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Multiplayer refers to playing together with other player controlled characters in game. This can be done either cooperatively or as player-vs-player combat.

The entire in-game universe and story is available in both single and multiplayer. Servers have the potential for an infinite number of players; the limitations are based on the server hardware and internet. The multiplayer is seamless, and LAN and Internet based play is more or less identical to playing solo.

Each instance of the game is housed on a server, which players must connect to in order to play together. The servers are not centralized or run by Chucklefish, meaning all servers will be player moderated public or private. The universe of play is the same one the host will play on in singleplayer, and all connected players retain their character inventories and ships.

There are several different ways to set up a multiplayer game; i.e servers, steam, etc. Look at the Setting Up Multiplayer Guide for more info.

Multiplayer Setup Guide

Cooperative Play

Players are not required to be in the same area on a server, many players can be exploring different points in the universe all at once. There are a variety of chat channels which include:

  • Universe Chat: Chat with all connected players. (Default)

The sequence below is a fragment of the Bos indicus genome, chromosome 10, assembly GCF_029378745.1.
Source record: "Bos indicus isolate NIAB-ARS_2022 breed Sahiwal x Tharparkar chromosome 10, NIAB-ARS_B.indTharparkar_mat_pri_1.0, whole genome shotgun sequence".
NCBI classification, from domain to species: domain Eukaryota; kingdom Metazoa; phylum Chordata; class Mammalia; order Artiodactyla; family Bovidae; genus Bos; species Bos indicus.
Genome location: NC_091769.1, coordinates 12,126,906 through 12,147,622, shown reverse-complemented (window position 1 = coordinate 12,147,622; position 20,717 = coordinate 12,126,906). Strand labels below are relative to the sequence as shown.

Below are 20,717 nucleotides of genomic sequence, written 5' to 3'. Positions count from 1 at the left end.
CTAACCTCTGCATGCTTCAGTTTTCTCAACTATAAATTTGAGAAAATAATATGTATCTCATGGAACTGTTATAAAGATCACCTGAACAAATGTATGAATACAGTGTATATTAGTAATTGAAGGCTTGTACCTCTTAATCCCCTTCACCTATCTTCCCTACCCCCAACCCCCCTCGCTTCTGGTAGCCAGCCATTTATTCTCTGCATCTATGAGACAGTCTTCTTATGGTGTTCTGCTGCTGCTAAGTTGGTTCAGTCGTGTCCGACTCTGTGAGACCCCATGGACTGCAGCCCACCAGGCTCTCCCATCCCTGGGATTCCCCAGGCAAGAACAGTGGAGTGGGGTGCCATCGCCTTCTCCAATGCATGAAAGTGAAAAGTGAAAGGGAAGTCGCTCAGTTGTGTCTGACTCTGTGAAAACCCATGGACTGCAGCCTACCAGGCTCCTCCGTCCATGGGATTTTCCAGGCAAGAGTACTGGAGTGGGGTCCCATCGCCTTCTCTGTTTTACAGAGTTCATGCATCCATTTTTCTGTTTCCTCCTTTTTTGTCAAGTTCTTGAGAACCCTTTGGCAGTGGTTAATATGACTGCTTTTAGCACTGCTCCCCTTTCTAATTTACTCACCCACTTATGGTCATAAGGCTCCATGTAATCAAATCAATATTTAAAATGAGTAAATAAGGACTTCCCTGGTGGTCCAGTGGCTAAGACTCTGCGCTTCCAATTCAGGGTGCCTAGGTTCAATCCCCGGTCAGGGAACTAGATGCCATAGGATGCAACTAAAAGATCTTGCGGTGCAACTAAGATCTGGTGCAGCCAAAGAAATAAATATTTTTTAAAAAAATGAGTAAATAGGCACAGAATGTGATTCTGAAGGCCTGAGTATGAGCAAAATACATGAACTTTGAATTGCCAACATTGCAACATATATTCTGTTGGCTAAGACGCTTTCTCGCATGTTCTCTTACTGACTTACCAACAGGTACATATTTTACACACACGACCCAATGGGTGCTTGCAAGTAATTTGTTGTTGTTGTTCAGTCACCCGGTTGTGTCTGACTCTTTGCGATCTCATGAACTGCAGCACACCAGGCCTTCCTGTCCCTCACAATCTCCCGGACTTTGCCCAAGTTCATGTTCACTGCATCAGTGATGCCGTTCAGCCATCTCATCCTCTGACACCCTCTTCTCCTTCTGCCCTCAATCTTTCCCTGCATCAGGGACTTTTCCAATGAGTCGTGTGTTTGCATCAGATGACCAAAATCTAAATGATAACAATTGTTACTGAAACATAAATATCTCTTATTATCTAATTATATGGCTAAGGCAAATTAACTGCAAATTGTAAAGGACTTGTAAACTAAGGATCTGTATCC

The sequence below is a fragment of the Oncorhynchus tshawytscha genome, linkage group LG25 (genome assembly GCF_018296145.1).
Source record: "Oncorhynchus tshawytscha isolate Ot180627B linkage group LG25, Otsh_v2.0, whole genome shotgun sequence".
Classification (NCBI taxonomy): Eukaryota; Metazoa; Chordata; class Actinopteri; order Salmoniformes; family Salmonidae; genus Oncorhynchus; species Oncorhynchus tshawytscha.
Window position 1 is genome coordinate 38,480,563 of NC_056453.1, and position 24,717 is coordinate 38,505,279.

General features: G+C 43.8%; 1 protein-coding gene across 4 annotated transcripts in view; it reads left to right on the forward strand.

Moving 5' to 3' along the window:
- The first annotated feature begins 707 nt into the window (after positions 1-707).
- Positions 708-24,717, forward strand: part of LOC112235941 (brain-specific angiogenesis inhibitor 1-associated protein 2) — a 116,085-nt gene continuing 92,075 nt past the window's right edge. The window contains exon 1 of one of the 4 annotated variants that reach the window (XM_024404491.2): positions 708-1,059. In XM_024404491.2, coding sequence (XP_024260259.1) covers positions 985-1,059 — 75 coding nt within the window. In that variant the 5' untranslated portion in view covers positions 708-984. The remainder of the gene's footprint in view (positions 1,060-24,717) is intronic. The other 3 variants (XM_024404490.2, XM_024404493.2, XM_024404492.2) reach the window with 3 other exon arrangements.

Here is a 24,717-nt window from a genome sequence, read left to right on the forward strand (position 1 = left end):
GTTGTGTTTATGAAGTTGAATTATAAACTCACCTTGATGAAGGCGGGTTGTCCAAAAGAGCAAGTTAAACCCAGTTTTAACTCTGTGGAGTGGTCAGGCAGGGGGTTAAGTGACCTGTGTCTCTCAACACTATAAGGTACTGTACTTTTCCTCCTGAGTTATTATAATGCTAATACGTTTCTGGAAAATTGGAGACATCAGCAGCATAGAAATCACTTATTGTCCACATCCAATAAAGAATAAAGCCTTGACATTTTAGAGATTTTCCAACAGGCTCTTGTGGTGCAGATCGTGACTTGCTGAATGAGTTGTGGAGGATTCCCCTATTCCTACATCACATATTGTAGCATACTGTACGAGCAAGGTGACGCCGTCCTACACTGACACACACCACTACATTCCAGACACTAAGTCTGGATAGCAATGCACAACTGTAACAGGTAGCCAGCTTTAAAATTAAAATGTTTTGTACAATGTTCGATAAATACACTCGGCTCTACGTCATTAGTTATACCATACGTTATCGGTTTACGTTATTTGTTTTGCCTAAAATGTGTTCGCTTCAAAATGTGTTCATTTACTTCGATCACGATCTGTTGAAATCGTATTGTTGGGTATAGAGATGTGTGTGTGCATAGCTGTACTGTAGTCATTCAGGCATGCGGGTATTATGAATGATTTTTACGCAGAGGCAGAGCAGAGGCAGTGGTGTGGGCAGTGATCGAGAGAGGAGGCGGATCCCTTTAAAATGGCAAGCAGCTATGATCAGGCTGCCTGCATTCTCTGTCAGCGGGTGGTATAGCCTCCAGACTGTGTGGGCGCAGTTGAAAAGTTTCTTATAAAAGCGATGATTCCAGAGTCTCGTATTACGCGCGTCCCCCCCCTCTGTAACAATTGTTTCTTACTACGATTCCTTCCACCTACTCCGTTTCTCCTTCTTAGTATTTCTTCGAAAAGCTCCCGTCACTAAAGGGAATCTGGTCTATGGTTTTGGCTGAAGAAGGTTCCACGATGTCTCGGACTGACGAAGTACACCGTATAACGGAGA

• Planet Chat: Chat with the other players on the same planet.
  • Party Chat: Chat with the other players you have invited to your party.

To invite someone to your party, click the empty picture below yours in the upper left, and type the character's name to send an invitation.

To relocate to an existing party member, use any teleporter (such as in your ship or the Outpost) to beam to the other player. This also works to join a party member in a mission instance.

Player vs Player (PvP)

Main article: PvP

PvP is combat with another player-controlled character. It can be toggled on or off by typing /pvp in chat. While PvP is enabled, you can damage any player who also has PvP enabled and is not in your party.


There are a number of moderator tools that server administrators have. There are built in anti-cheat functions, as well as chat channel control, muting, banning, group chat, server broadcast messages, user key and/or password authentication, banning by IP, and user-whitelists.


Tiy has stated he's interested in using the Steam API for server matchmaking.[1]